Search: Wallace, Alfred Russel in addressee 
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Spruce, Richard in author 
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Text Online
From:
Richard Spruce
To:
Alfred Russel Wallace
Date:
10 October 1852
Source of text:
Natural History Museum, London: NHM WP1/3/25
Summary:

Describes chaotic political situation in Barra; “the President went away & left no one in charge of the state.” Officials have sucked all the money in the Treasury. Worst season of year; no collecting; living on very meager food. Will stay 12 or 15 months although it’s very difficult and is unhappy “buried in forest.” Disturbed by unsettling news of problems in England received via London papers; voyage by river from San Gabriel to San Jeronimo; collecting specimens of ferns; plans to travel with Agostinho; problems with lazy, incompetent Indian servants; wants news of whether Sir Robt Humbugck [sic: Schomburgk] has published on vegetation of Rio Negro.

Contributor:
Alfred Russel Wallace Correspondence Project
Text Online
From:
Richard Spruce
To:
Alfred Russel Wallace
Date:
2 July 1853
Source of text:
Natural History Museum, London: NHM WP1/3/26
Summary:

Became worried when hadn’t heard from you (ARW); wondered what “catastrophe” found you, “whether you were shipwrecked, or got married” or overdosed “on plum pudding.” Finally learned of the fire that took your ship and collections; sympathize with your “sufferings and irreparable losses” and admire your stoicism. “I [too] have] looked death in the face.” Local Indians became drunk at a public feast and “threatened to murder all the whites” (all three of us). We were obliged to keep “constant [armed] watch for two days and nights.” Had they attacked, they could have easily killed us “for they were 150 against 3.” Local scoundrel named Chagas, “with a face exactly like the back of a Surinam toad” (ie. hideously pock-marked), has been helpful in arranging river expeditions for plant collecting, but “also took a special delight in cheating me.” Currently we’re preparing for a voyage up the Casiquiare, with the intention of entering the Rio Cunucunuma; next year we’ll explore the sources of the Orinoco.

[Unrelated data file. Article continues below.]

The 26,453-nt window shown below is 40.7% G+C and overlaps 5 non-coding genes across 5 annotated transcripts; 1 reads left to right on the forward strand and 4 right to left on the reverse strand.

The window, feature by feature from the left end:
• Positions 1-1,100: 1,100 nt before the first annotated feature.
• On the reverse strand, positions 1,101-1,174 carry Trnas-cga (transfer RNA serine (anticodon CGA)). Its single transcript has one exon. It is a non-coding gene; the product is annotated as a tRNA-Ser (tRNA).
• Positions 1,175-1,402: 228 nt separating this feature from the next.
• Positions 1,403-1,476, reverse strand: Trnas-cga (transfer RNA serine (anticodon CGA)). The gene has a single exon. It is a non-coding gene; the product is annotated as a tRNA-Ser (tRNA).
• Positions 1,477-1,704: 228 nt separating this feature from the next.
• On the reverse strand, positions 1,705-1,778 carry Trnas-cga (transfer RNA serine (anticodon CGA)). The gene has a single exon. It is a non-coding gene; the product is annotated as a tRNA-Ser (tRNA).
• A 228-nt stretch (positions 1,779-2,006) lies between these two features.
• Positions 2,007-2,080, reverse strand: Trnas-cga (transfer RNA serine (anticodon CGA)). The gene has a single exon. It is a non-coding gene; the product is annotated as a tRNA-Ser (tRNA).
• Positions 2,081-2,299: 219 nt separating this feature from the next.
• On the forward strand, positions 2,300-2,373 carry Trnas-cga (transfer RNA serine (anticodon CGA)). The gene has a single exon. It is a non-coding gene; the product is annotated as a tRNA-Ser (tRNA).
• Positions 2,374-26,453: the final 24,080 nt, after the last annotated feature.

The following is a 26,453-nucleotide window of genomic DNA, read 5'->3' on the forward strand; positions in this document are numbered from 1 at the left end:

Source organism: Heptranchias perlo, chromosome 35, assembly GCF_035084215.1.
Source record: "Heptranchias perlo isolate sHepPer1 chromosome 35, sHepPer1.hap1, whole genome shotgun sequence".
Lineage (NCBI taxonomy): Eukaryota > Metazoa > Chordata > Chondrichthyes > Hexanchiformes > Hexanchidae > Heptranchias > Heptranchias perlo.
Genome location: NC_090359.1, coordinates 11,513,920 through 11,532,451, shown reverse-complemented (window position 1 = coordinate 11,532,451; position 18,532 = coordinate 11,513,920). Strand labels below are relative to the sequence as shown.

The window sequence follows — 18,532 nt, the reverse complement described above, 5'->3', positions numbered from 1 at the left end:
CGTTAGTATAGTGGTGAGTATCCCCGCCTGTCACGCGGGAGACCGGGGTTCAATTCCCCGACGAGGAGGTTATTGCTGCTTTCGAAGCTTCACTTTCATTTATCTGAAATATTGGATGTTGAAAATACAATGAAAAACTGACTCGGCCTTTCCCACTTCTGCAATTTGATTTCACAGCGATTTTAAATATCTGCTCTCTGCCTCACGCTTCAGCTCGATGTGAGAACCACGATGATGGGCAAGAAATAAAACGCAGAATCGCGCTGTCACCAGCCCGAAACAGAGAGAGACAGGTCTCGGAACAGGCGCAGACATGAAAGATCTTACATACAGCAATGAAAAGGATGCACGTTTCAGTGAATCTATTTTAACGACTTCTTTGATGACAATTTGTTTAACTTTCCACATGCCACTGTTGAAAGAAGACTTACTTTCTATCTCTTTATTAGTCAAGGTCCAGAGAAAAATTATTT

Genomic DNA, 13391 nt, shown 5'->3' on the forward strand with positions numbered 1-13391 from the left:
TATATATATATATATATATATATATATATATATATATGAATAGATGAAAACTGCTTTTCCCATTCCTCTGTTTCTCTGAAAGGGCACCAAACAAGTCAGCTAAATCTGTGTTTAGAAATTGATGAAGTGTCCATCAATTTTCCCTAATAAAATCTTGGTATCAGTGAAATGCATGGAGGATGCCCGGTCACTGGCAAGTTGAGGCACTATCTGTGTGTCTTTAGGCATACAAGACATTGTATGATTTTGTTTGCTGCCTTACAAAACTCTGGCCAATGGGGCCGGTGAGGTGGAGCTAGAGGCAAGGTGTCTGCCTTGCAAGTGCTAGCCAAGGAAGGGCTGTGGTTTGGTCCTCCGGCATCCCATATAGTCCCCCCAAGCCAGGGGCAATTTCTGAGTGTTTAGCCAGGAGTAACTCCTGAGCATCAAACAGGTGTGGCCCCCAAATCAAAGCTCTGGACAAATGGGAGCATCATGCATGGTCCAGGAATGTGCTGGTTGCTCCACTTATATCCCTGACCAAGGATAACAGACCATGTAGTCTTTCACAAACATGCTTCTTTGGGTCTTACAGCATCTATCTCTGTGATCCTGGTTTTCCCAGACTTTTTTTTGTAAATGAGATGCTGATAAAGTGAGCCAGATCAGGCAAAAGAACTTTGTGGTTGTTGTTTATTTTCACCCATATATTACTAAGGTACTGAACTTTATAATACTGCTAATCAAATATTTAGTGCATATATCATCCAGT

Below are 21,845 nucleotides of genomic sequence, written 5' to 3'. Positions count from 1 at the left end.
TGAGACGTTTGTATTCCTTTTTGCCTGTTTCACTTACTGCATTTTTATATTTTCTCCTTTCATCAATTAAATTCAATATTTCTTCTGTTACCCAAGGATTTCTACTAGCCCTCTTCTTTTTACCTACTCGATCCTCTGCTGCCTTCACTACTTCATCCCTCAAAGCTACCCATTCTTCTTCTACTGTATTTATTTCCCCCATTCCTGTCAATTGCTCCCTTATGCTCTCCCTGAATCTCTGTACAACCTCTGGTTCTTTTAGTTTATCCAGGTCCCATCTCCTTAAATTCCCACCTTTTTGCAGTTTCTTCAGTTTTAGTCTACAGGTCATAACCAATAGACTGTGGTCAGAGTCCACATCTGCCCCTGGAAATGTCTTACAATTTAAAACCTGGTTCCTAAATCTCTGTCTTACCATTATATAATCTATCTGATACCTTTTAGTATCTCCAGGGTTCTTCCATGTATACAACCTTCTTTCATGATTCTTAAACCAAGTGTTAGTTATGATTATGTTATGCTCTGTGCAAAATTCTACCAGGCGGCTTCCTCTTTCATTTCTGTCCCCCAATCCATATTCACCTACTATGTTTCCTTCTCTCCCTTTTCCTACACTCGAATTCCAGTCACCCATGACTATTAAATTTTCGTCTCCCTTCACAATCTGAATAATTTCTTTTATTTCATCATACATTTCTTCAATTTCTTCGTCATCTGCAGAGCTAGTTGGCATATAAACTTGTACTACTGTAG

Contributor:
Alfred Russel Wallace Correspondence Project